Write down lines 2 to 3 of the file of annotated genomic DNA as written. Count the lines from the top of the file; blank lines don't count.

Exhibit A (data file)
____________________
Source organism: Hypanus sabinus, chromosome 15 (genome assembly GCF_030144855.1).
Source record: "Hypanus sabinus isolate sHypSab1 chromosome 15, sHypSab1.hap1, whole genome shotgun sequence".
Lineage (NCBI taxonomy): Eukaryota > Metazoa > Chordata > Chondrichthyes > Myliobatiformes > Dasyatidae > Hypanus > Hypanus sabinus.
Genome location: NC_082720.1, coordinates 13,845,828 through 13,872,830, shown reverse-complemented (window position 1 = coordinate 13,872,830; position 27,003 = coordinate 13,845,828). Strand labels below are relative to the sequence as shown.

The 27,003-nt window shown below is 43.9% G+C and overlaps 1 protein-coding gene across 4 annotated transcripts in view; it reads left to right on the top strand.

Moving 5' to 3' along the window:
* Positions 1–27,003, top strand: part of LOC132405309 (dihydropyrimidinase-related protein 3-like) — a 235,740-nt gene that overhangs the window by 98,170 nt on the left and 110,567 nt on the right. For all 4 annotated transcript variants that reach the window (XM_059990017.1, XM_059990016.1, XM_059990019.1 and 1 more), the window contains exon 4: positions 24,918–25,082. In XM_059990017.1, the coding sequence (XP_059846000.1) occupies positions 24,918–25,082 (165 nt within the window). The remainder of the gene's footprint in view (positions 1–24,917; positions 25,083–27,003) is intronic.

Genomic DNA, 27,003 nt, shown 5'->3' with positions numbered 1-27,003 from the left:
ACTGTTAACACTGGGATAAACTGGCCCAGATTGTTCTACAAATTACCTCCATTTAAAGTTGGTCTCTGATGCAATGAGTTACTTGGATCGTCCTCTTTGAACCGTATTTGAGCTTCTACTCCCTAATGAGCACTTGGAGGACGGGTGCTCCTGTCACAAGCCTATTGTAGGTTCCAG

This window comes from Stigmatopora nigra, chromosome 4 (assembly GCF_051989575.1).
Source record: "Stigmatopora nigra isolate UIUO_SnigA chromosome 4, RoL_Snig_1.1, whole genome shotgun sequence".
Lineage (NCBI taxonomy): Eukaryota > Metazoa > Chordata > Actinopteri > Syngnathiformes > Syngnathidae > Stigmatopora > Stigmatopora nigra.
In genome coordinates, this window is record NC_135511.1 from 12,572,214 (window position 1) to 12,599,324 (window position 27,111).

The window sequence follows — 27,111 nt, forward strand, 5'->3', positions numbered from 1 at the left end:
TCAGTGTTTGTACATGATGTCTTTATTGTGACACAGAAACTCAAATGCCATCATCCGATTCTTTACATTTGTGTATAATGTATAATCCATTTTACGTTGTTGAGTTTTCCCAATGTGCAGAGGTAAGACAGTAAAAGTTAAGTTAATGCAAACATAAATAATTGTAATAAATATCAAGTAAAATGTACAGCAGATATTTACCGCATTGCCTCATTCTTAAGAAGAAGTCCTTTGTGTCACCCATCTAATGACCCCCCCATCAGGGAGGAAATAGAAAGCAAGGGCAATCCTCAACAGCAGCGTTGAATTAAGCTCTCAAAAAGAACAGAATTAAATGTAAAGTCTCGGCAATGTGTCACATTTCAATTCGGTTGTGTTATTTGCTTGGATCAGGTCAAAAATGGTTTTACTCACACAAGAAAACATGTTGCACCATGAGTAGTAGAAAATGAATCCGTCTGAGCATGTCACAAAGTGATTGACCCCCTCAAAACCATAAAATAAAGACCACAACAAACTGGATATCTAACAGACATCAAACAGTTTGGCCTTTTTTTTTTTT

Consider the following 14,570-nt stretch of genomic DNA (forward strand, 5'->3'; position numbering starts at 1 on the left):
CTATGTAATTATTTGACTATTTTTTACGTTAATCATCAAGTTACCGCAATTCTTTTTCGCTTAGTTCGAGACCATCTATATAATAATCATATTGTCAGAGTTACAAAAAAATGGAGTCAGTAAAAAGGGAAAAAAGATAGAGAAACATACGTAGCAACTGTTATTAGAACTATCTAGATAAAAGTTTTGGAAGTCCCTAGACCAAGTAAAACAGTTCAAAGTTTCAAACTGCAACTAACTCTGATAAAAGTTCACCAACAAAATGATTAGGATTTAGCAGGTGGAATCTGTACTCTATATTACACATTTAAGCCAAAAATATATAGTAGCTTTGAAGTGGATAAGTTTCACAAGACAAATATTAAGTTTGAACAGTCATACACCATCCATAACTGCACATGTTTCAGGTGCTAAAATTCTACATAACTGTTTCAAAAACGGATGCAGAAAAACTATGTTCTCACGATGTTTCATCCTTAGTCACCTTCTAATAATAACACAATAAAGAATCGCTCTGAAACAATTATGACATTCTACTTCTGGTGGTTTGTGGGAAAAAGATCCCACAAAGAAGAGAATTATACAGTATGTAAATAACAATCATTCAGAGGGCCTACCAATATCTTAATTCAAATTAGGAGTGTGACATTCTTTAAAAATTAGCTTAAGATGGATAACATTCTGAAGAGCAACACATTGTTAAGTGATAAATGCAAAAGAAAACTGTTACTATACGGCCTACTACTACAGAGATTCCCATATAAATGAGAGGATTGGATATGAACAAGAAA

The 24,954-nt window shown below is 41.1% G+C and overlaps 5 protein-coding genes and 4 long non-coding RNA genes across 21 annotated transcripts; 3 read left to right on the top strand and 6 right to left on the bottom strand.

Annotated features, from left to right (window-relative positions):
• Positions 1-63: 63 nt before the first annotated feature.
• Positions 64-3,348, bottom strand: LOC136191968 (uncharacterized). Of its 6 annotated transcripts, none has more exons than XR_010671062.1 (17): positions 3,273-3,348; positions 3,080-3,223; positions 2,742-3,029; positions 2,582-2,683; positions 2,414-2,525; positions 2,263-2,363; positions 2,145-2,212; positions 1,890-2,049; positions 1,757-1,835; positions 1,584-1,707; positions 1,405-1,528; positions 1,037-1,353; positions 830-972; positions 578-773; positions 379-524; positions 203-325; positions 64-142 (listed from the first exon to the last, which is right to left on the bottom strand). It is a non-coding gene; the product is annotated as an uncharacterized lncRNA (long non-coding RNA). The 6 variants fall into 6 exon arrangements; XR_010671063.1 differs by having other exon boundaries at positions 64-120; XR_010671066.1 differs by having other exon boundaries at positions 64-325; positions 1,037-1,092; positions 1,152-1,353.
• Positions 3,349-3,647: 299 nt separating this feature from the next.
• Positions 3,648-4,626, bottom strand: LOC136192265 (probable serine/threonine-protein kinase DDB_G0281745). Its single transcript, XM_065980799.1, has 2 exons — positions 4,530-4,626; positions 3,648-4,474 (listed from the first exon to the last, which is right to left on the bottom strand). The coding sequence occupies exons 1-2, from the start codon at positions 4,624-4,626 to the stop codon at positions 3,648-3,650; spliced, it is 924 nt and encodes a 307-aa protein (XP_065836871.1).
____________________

Source record: "Hypanus sabinus isolate sHypSab1 chromosome 15, sHypSab1.hap1, whole genome shotgun sequence".
Lineage (NCBI taxonomy): Eukaryota > Metazoa > Chordata > Chondrichthyes > Myliobatiformes > Dasyatidae > Hypanus > Hypanus sabinus.